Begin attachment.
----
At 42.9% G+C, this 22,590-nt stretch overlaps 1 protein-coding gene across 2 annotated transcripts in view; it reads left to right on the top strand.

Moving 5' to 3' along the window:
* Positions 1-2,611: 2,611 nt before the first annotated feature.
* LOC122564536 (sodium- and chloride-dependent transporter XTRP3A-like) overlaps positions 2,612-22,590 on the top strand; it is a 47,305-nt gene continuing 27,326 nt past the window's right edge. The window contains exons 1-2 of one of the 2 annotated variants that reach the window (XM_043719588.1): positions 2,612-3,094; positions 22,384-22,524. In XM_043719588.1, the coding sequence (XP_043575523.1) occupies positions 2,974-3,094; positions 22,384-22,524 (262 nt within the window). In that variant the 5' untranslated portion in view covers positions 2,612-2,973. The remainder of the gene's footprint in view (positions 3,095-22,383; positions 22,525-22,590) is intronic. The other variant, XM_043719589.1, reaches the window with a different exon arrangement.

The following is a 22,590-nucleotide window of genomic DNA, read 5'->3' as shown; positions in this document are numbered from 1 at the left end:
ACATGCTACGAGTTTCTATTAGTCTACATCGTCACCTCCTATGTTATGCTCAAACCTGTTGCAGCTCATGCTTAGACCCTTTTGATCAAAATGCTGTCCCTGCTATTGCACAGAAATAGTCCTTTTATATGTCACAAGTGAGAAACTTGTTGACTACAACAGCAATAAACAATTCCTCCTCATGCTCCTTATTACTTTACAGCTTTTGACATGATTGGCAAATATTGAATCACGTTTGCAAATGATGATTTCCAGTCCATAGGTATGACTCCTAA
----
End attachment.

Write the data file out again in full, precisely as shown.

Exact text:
At 42.9% G+C, this 22,590-nt stretch overlaps 1 protein-coding gene across 2 annotated transcripts in view; it reads left to right on the top strand.

Moving 5' to 3' along the window:
* Positions 1-2,611: 2,611 nt before the first annotated feature.
* LOC122564536 (sodium- and chloride-dependent transporter XTRP3A-like) overlaps positions 2,612-22,590 on the top strand; it is a 47,305-nt gene continuing 27,326 nt past the window's right edge. The window contains exons 1-2 of one of the 2 annotated variants that reach the window (XM_043719588.1): positions 2,612-3,094; positions 22,384-22,524. In XM_043719588.1, the coding sequence (XP_043575523.1) occupies positions 2,974-3,094; positions 22,384-22,524 (262 nt within the window). In that variant the 5' untranslated portion in view covers positions 2,612-2,973. The remainder of the gene's footprint in view (positions 3,095-22,383; positions 22,525-22,590) is intronic. The other variant, XM_043719589.1, reaches the window with a different exon arrangement.

The following is a 22,590-nucleotide window of genomic DNA, read 5'->3' as shown; positions in this document are numbered from 1 at the left end:
ACATGCTACGAGTTTCTATTAGTCTACATCGTCACCTCCTATGTTATGCTCAAACCTGTTGCAGCTCATGCTTAGACCCTTTTGATCAAAATGCTGTCCCTGCTATTGCACAGAAATAGTCCTTTTATATGTCACAAGTGAGAAACTTGTTGACTACAACAGCAATAAACAATTCCTCCTCATGCTCCTTATTACTTTACAGCTTTTGACATGATTGGCAAATATTGAATCACGTTTGCAAATGATGATTTCCAGTCCATAGGTATGACTCCTAA